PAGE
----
For many, many years I was trying to find a surgeon who would do what I wanted. There were mumblings in various circles about surgeons who would do it, but they always kept their patients under NDAs because of the controversy around it, especially in the days of the Harry Benjamin standards. I had considered even going with a traditional penile inversion, but it seemed like a lot of expense and necessary aftercare and maintenance for something I was never even going to use anyway, not to mention traditional surgeons' waiting lists were often measured in years.
The 2011 changes to WPATH made more practitioners willing to consider it (especially in mental health circles), but old schools of thought still pervaded the surgical community.
In late 2013 I got tired of waiting and, at least to keep myself partially satisfied (while still being unsure about what I wanted to ultimately do in terms of GRS), I scheduled an orchiectomy in early 2014. This handled the majority of my dysphoria, but I still had some lingering unhappiness that needed to be addressed. So I continued looking for surgeons who I could work with for the rest of the procedure, but kept on coming up empty-handed.
I did hear about a couple of doctors who would supposedly do the procedure, but they required me to jump through hoops even to schedule a consult with them. For example, one surgeon would only even give me the time of day if I already had all my letters taken care of, and another had a front-of-office staff that was completely unequipped for dealing with non-local patients and couldn’t understand why I might be unable to do a phone-based consultation at the crack of dawn in Central time (and my attempts at finding a better time for the phone consult were all ignored).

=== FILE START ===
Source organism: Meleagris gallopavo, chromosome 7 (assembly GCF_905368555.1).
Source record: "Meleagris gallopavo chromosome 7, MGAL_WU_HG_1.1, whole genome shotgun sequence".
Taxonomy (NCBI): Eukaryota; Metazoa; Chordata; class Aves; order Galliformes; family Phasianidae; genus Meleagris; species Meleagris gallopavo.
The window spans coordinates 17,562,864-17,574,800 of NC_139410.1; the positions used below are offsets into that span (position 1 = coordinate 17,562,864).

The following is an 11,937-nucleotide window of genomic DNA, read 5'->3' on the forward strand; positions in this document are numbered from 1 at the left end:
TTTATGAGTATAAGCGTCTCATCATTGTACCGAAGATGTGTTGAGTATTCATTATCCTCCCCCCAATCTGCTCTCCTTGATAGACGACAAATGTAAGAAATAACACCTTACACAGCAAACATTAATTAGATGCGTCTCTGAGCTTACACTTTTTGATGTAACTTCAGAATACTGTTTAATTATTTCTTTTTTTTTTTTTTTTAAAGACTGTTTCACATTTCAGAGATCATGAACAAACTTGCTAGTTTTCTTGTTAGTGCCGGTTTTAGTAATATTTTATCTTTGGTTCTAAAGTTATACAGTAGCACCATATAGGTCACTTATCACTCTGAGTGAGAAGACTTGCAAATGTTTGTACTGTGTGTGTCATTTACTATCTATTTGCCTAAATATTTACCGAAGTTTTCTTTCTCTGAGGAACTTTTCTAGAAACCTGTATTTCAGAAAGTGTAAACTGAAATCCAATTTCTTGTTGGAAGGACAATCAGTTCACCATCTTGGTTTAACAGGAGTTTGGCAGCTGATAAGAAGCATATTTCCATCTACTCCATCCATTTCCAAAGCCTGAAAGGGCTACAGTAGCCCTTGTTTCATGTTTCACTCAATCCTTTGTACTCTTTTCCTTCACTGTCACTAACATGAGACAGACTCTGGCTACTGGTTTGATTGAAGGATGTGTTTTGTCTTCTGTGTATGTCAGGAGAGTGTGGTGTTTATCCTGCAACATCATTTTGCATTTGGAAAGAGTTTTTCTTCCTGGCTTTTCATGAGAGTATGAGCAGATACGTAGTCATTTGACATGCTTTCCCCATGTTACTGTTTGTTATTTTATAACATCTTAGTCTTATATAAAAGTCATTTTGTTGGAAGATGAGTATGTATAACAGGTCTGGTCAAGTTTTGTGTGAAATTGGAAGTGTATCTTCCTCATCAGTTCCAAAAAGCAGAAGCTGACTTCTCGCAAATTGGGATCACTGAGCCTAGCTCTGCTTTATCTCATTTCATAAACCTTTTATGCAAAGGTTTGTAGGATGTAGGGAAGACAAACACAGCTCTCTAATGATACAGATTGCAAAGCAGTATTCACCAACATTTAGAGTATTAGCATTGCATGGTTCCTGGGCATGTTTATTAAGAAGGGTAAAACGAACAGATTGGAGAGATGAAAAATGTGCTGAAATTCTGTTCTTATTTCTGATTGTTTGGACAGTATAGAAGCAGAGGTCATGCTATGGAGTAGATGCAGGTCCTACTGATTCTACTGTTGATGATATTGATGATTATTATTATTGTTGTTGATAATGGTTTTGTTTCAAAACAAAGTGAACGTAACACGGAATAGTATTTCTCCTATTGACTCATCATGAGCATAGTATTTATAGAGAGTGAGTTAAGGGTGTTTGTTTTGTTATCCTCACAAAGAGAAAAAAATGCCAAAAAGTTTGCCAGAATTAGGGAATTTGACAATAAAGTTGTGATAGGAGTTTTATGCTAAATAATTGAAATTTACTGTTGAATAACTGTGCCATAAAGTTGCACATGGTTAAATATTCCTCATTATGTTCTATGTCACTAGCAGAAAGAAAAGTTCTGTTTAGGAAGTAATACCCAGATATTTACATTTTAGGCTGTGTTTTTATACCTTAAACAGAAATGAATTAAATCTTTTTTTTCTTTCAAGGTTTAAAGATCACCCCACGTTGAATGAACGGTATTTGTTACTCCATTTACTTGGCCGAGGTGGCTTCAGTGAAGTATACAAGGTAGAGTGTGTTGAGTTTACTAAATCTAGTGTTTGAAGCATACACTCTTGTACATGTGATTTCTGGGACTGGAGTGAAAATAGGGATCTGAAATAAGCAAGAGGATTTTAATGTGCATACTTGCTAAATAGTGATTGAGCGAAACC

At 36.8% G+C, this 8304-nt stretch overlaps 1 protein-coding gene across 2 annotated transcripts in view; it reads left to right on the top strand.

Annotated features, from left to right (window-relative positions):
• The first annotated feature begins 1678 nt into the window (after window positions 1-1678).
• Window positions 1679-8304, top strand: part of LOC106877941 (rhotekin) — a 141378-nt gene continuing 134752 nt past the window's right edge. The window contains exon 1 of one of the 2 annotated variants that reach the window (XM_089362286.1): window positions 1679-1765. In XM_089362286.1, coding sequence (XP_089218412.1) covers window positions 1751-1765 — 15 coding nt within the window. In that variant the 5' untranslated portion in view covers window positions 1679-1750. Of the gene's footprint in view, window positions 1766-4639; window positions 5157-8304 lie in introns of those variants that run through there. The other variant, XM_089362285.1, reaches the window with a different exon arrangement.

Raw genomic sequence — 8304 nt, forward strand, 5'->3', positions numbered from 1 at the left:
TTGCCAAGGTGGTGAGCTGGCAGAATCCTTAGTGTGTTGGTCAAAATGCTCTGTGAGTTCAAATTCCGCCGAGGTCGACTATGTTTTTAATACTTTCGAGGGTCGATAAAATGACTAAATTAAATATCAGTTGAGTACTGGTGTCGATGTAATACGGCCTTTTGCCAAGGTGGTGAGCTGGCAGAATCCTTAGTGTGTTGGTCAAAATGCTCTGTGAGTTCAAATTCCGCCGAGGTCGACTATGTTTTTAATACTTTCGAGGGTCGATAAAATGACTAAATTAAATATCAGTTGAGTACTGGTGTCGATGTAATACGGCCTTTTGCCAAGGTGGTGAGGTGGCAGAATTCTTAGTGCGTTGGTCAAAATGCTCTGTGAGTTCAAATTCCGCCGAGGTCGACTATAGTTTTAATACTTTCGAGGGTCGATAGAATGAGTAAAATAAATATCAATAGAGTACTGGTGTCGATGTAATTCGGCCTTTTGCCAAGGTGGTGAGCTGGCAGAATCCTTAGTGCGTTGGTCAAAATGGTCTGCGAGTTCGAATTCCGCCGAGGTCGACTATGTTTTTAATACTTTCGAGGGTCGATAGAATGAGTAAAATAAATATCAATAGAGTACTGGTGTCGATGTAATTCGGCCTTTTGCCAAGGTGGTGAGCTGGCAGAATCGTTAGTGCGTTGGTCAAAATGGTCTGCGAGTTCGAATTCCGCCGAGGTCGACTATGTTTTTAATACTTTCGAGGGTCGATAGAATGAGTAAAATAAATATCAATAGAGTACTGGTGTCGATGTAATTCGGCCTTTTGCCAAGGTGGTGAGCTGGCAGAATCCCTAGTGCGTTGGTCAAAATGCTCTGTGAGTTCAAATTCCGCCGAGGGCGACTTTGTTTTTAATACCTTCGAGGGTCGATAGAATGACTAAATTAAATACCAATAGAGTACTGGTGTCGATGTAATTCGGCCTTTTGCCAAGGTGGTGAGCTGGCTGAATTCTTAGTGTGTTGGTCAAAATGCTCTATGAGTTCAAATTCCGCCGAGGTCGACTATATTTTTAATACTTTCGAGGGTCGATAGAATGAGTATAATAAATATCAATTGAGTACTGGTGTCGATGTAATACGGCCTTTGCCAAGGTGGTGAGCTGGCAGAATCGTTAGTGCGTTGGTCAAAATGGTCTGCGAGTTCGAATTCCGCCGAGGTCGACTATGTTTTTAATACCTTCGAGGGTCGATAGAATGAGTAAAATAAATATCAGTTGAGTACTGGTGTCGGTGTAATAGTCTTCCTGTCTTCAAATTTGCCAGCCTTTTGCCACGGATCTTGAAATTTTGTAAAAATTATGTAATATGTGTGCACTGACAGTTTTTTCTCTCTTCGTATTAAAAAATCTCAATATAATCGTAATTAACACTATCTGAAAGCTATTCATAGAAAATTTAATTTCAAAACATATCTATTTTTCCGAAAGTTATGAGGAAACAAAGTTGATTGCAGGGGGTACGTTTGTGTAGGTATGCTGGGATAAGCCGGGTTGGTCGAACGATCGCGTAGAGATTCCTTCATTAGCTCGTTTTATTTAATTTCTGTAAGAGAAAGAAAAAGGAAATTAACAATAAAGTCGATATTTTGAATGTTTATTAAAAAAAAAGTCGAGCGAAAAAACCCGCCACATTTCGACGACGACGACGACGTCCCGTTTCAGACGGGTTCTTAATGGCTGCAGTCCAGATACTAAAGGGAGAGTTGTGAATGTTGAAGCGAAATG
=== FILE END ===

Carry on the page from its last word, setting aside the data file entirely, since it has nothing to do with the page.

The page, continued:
I also got in touch with the various Thai clinics that claimed to offer this service, but the information I got back from them showed a distinct lack of knowledgability in terms of what I was looking for, and I got a very bad vibe from them. They also claimed an in-hospital recovery time of a month or more, which seemed like an awfully long time to be away from my kitties (not to mention the rest of my life).
As an aside, it was also really frustrating how I looked just feminine enough that there was a roughly 50% chance that TSA screeners at the airport would push the pink button when I walked through the x-ray, which would of course flag my penis, which would then lead to a rather frustrating experience where the two screeners would argue about who had to grope me (i.e. whether I was male or female) without ever thinking to ask me, the human being standing right in front of them. Personally I didn’t care – I just wanted the groping to get over with. Or to not happen at all.
A brief history of nullification
Historically, eunuchs have been the keepers of harems, and were often selected from those who were intersex or transgender. This was often a very brutal practice; in China, for example, they would simply have their penis and testes removed with a knife and have a feather put into the urethral opening to prevent it from closing up. There was a high risk of infection and death.
In the late 20th century, similar practices were performed in the extreme body modification community, often for fetishistic purposes. This would be documented on the down-low on sites such as eunuch.org and BME (both links NSFW), and a lot of the information was generally poor-quality or pure fiction presented as legitimate medical information.